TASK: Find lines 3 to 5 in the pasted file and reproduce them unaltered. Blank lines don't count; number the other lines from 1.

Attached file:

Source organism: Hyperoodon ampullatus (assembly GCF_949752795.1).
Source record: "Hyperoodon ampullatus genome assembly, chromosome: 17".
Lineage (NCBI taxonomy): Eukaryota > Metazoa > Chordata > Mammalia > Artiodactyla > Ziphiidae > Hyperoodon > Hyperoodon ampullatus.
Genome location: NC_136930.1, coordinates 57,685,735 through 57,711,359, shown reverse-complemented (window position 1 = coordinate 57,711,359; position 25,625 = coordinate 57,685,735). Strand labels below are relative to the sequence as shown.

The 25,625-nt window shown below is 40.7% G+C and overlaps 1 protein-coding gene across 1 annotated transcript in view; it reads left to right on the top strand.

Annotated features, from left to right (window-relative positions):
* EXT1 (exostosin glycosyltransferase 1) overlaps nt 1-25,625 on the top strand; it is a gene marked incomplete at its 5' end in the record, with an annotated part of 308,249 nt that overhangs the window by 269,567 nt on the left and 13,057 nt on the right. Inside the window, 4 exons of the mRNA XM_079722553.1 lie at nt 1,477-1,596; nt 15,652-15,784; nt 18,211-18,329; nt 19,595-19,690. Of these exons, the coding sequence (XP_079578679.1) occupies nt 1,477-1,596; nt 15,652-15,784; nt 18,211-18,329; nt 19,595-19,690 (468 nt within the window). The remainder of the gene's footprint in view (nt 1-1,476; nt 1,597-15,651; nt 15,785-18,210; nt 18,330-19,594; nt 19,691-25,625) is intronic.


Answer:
Lineage (NCBI taxonomy): Eukaryota > Metazoa > Chordata > Mammalia > Artiodactyla > Ziphiidae > Hyperoodon > Hyperoodon ampullatus.
Genome location: NC_136930.1, coordinates 57,685,735 through 57,711,359, shown reverse-complemented (window position 1 = coordinate 57,711,359; position 25,625 = coordinate 57,685,735). Strand labels below are relative to the sequence as shown.

The 25,625-nt window shown below is 40.7% G+C and overlaps 1 protein-coding gene across 1 annotated transcript in view; it reads left to right on the top strand.